Fashion Revolution Week – and Responsible Shopping.

How can we make socially resonsible clothing choices…?

As many of you will be aware, the last week in April was Fashion Revolution Week, a global campaign calling for more transparency in fashion supply chains. 

Fashion Revolution was set up by designers Cary Somers and Orsola de Castro, in direct response to the collapse of the Rana Plaza factory complex in Bangladesh on 24th April 2013.  The collapse killed 1,134 people and injured 2,500 others and highlighted to the world the low wages and dangerous working conditions suffered by garment workers in India.

Clothing supply chains are complex and can involve many countries and many phases of textile production.  The Rana Plaza collapse made headline news, but for every ‘newsworthy’ story there are hundreds of other stories of poverty and abuse of workers within the fashion and clothing industry.  And unacceptable working conditions and ‘slave labour’ exist, not just in the developing world but in parts of Europe too.

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The team behind Fashion Revolution Week organised many activites worldwide including hosting ‘open studios’  inviting people into the workshops of Stella McCartney, Vivenne Westwood, Eileen Fisher, Veja and others who are happy to submit their processes to public scrutiny.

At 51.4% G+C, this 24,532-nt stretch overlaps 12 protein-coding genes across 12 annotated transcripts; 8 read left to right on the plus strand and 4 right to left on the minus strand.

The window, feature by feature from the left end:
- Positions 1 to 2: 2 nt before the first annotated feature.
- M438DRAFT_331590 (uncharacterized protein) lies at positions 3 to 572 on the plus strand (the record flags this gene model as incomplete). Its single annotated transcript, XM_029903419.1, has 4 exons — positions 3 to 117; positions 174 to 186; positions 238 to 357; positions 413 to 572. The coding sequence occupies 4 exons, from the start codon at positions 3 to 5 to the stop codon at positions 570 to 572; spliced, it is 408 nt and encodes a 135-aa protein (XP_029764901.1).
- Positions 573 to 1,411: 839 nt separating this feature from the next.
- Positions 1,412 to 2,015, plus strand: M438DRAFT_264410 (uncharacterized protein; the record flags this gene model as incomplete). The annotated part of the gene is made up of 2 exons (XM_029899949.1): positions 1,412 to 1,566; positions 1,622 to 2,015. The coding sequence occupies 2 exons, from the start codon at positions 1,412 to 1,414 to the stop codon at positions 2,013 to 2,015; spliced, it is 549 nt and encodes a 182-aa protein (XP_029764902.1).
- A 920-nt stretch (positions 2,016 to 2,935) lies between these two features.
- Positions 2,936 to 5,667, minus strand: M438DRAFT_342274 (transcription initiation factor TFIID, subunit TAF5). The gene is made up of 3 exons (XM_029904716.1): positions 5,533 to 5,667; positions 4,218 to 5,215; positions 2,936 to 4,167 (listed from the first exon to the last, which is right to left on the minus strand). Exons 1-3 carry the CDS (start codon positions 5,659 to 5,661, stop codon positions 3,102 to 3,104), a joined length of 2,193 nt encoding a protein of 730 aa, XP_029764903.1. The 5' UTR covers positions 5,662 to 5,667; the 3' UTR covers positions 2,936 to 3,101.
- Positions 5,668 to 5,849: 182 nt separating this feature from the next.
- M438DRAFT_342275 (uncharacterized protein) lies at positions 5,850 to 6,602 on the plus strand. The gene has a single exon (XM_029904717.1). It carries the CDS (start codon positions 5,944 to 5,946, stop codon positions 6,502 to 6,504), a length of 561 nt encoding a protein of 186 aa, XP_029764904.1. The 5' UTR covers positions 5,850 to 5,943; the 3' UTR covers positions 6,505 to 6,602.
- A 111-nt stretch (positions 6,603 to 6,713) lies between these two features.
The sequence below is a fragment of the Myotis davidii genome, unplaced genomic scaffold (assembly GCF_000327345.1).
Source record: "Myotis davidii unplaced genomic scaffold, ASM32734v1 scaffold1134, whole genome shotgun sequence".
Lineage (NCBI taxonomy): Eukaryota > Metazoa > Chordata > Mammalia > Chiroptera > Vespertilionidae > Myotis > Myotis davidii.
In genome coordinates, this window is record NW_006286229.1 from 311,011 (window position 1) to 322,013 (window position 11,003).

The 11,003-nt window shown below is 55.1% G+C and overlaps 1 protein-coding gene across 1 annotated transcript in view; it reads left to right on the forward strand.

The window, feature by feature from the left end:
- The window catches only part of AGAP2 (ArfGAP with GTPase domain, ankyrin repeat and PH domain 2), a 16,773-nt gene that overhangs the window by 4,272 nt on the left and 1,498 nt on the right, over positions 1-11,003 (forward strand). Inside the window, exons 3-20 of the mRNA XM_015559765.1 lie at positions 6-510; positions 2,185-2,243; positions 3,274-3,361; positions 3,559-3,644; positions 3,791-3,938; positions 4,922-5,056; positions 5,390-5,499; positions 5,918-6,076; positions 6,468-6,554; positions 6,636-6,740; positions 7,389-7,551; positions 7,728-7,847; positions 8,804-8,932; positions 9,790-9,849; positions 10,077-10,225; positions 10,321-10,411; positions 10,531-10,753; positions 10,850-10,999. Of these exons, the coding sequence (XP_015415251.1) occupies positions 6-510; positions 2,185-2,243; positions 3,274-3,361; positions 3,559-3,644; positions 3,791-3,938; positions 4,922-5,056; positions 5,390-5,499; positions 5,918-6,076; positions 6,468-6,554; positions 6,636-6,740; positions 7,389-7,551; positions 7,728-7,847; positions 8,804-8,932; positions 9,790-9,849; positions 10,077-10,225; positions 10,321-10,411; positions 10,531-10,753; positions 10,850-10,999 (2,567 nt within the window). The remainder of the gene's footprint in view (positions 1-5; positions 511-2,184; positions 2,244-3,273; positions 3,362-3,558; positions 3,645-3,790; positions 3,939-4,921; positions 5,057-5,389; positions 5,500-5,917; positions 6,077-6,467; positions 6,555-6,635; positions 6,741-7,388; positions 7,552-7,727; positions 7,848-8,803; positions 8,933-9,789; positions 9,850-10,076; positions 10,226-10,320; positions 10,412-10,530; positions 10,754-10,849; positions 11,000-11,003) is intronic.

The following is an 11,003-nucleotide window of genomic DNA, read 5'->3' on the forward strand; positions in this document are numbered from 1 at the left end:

Their aim is a Three-Fold Change –

a. Change the Model, ie the way clothing is produced and consumed.

b. Change the Material – chemicals used in growing, dyeing and cleaning fabric are polluting rivers worldwide; tonnes of clothing is being taken to landfill every year; and through increasing mass production we are in danger of losing artisanal craftsmanship and human skills. In addition, according to the Carbon Trust clothing accounts for around 3% of the global production of CO2 emissions.

c. Change theMindset of the consumer.

Fashion Revolution’s campaign #whomademyclothes, is one way of encouraging a change in mindset.  The campaign has been trending on social media for some time now and in 2017, over 100,000 people asked brands this question. Putting a name and a face to the production of clothing is helping to humanise this fundamental part of the supply chain. Continue reading “Fashion Revolution Week – and Responsible Shopping.”

In Praise of the Navy Sweater…

Is it possible to have too many navy sweaters in your wardrobe?…

I can trace my love affair with the navy sweater back to my childhood. Long summers spent in rural France, it was worn by anyone and everyone, and seemed to me the epitome of laid back chic, pulled on over a cotton shirt or simply draped around the shoulders.

I recall returning home to Yorkshire after such a holiday and spending  my meagre clothing allowance on a Marks & Spencer navy round neck sweater – absolute classic – and I wore it everywhere, from school (no uniform in the sixth form) to the local pub for our Friday evening ‘socials’!